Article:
The brutal, brutal bike (and I got my new tri-bike yesterday)

My new bike:


In keeping of the spirit of other Tri-Bloggers, it came into my hands just by pure luck. See I pushed over a little girl at the park, filed a police report that it had been stolen and voila…it was returned to me safe and sound. A bike is a bike, no matter what those non-elite, non-professional athletes try to tell me.

All jokes aside…

A lot of people (ahem: who participate in triathlon do not give the bike segment nearly enough credit. I think there’s kind of a going in fallacy where noobs think “I’ve been riding a bike forever, what could be so hard?

Well, let me tell you.

I had an hour to get a ride in today before I had to take my truck over for some work (where I am as we speak). It’s an average spring/summer day and the winds are present (to say the least). Not as bad as some places in the country, but enough that when you ride a loop, 1/2 of your ride is going to feel like hitting a brick wall. I wanted to knock out 20 miles today. I have the Garmin, I have the bike (my old road bike), I have the route, I have two legs and I had the time.

I hit a huge crack in the pavement not 25 meters from my house and blew a tire. I walked back to the house to take advantage of my big bike pump and to take a spare tube from my bin. Basically although it was a couple minutes longer to go home, it allowed me to keep my “on the road” kit all in one piece without having to dig through and repack it. But all in all it cost me about 12 minutes.

So now my 60 minute ride is down to 48 minutes. So if I keep my average planned pace, I’m going to lose roughly 5 miles of today’s ride. The first 30 minutes went ok, but mostly headwind so I was much slower than I wanted to be, but as much as I hate it, riding into the wind is a great workout.

At minute 31, I was cruising along and a goddamned Gila Monster waddled out into the bike lane. Yes a Gila Monster. I couldn’t stand the thought of running him over so I ducked out of the way and smashed my front tire into a rock, this caused me to wobble, grab the too much brake and popped my rear tire from an unseen thorn, a pokey rock, the friction or a combination of all the above.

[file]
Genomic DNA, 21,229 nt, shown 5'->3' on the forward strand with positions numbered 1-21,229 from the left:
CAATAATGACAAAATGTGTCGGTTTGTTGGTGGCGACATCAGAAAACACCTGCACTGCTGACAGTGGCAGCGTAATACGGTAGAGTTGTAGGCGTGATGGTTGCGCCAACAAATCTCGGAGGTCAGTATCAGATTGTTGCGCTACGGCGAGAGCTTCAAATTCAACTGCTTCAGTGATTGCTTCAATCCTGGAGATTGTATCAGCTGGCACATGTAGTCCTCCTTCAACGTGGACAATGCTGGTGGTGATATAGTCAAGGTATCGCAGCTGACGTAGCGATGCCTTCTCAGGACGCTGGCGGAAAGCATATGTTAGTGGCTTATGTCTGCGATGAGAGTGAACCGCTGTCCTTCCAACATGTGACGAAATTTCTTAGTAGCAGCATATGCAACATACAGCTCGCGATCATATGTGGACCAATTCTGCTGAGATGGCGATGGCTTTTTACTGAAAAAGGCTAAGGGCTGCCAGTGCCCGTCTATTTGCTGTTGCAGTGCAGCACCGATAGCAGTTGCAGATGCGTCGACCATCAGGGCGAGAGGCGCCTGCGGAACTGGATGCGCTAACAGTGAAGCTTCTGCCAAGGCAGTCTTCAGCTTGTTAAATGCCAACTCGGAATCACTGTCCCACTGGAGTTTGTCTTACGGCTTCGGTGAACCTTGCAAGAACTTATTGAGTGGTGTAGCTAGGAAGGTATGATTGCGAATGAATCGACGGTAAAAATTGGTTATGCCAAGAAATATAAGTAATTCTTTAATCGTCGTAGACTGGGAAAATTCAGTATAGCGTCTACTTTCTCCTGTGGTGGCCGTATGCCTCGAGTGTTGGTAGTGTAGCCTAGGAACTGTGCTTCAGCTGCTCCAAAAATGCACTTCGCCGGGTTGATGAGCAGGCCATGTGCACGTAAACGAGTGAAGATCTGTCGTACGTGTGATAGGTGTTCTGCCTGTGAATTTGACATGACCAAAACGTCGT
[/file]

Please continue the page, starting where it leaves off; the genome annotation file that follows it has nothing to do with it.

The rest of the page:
I walked far enough away from the Gila Monster so as to not cause any more conflict and sat on the curb and got to work  to repair my flat. I repaired without much difficulty but at this point I was running out of time to get home, get changed and get my truck. So I had to cut my route even shorter and make a b-line for home and still ended up being late.

So from a planned 20 miles I was down to 10.2. I accomplished half of my planned training for today and I really don’t have the time to make it up.

The bottom line is, the bike is a brutal, brutal event. It’s even harder in triathlon because the lack of drafting and the lack of road side support. Anyone ( who doesn’t take it seriously is in for a rude, rude awakening.

On to my real new Tri-Bike…


Seriously, that’s it. My brother in law who I’ve mentioned before as being a semi-pro is letting me use his bike while he’s off becoming a gilded young Navy Officer. I’m so stoked, I can hardly contain myself. Why is it still in the box? Well, he’s a little nervous about his umpteen thousands of dollars tri-bike in the hands of such a rank amatuer. Thus he asked that I have it professionally reassembled and get a new wheel set.

I promise that the bikes in the background are not there for effect, but since they snuck their way into the picture, from left to right…my road bike, my sons bike, my daughters new mountain bike. Apparently two wheel sports aren’t something we take lightly.

3 thoughts on “The brutal, brutal bike (and I got my new tri-bike yesterday)

  1. Funny how this blog about a training blog has far more content than the subject blog. It’s almost as if the author of the subject blog has nothing to write about. How could that be? One would think all of those workouts would produce something worth writing about.

  2. You are ride about the bike being brutal. I’m kind of watching Regan’s drama this with no small amount of fascination. At age 42, weighing 165 lbs, i was the last last official finisher of the inaugural Ironman Kentucky. I spent the summer doing century rides in 90 degree heat in my home town a mile above sea level, after doing olympic distance and 70.3 for two years. The only reason I was a finisher at all was because in an unusual move they kept the finish line open longer than usual. I’m utterly mystified as to how she expects to finish this. Even AZ has long, shallow climbs.

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